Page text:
Page:Collected poems vol 2 de la mare.djvu/164

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While out of the chimney up into the night
That ne'er-to-be-snuffed-too-much smoke took flight.
"That's one," says the Fairy, finger on thumb,
"So now, Mister Sam, there's but two to come!"
She leaned her head sidelong; she lifted her chin,
With a twinkling of eye from the radiance within.
Poor Sam stood astounded; he says, says he,
"I wish my old Mother was back with me,
For if there was one thing she couldn't refuse
'Twas a sweet thick slice from the breast of a goose."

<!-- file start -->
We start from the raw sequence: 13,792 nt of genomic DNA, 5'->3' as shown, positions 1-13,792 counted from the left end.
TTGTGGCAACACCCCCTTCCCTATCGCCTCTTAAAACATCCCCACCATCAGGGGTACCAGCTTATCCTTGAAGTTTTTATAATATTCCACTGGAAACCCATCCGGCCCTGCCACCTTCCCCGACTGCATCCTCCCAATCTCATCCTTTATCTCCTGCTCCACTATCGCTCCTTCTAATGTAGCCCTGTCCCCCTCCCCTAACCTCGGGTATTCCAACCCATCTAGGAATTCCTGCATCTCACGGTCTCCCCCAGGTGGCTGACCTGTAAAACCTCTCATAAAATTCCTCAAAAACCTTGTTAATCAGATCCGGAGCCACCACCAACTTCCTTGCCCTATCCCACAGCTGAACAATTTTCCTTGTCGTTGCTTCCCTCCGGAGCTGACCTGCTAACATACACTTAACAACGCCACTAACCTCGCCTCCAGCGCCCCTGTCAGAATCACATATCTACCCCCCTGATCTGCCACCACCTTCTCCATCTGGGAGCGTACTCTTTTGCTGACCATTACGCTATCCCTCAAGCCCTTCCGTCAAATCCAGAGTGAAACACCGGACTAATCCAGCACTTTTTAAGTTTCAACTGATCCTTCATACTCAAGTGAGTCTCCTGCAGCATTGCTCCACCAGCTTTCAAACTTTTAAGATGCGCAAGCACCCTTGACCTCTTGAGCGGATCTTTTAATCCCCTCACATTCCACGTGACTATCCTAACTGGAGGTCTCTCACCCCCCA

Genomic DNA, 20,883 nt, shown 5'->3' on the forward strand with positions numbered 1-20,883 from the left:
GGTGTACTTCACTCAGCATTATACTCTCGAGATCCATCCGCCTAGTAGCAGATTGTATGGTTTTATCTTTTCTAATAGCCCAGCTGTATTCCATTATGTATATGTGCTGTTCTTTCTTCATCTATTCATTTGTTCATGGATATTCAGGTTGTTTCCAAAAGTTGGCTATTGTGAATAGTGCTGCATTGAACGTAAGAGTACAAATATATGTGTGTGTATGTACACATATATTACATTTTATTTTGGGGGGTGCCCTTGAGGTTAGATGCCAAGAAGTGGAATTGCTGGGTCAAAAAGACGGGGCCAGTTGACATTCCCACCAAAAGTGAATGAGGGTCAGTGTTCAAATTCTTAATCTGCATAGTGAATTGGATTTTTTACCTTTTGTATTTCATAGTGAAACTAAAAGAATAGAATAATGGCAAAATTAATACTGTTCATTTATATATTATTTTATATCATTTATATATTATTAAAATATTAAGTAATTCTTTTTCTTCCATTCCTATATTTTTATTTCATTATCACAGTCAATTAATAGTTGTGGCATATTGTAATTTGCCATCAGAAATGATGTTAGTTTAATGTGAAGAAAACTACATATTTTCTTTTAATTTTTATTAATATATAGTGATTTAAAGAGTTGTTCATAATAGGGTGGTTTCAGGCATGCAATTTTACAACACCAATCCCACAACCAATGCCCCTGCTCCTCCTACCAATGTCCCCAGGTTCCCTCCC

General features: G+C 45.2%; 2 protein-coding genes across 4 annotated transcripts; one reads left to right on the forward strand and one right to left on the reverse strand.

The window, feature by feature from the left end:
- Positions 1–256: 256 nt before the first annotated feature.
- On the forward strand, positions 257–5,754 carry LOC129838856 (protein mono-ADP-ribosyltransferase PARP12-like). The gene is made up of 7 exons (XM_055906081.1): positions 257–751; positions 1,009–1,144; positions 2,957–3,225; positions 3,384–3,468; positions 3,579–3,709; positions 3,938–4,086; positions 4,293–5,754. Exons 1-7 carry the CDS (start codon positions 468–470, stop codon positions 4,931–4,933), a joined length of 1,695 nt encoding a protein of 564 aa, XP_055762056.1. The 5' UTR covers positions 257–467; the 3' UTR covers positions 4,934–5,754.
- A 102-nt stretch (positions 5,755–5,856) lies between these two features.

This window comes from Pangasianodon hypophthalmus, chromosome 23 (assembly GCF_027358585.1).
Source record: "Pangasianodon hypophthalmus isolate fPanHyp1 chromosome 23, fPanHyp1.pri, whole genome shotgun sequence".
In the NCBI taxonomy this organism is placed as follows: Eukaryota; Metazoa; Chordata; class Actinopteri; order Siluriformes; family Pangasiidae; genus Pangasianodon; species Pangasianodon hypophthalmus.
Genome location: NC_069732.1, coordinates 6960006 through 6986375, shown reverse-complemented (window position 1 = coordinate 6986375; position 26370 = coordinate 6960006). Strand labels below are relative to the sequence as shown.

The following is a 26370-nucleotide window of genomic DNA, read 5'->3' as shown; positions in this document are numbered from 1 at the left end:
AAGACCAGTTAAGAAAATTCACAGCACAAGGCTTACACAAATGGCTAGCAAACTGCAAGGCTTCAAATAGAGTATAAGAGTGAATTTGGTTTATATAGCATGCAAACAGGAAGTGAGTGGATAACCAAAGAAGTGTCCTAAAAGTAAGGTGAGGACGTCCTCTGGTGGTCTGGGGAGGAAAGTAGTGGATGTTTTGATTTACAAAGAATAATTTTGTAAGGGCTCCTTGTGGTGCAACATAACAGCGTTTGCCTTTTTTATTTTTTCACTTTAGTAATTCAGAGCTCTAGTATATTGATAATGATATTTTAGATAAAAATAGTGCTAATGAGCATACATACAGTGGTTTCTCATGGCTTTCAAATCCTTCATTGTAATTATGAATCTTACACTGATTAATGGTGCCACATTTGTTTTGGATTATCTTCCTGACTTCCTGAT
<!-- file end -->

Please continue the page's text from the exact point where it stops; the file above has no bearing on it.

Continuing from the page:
But his cheek grew stiff and his eyes stared bright,
For there, on her stick, pushing out of the night,
Tap-tapping along, herself and no other,
Came who but the shape of his dear old Mother!
Straight into the kitchen she hastened and went,
Her breath coming quick as if all but spent.
"Why, Sam," says she, "the bird be turning,
For my nose tells I that the skin's a-burning!"
And down at the oven the ghost of her sat
And basted the goose with the boiling fat.
"Oho," cries the Fairy, sweet and small,
"Another wish gone will leave nothing at all."
And Sam sighs, "Bless 'ee. Ma'am, keep the other,
There's nowt that I want now I have my Mother."
But the Fairy laughs softly, and says, says she,
"There's one wish left, Sam, I promised 'ee three.
Hasten your wish, the hour creeps on,
There's calling afield and I'm soon to be gone.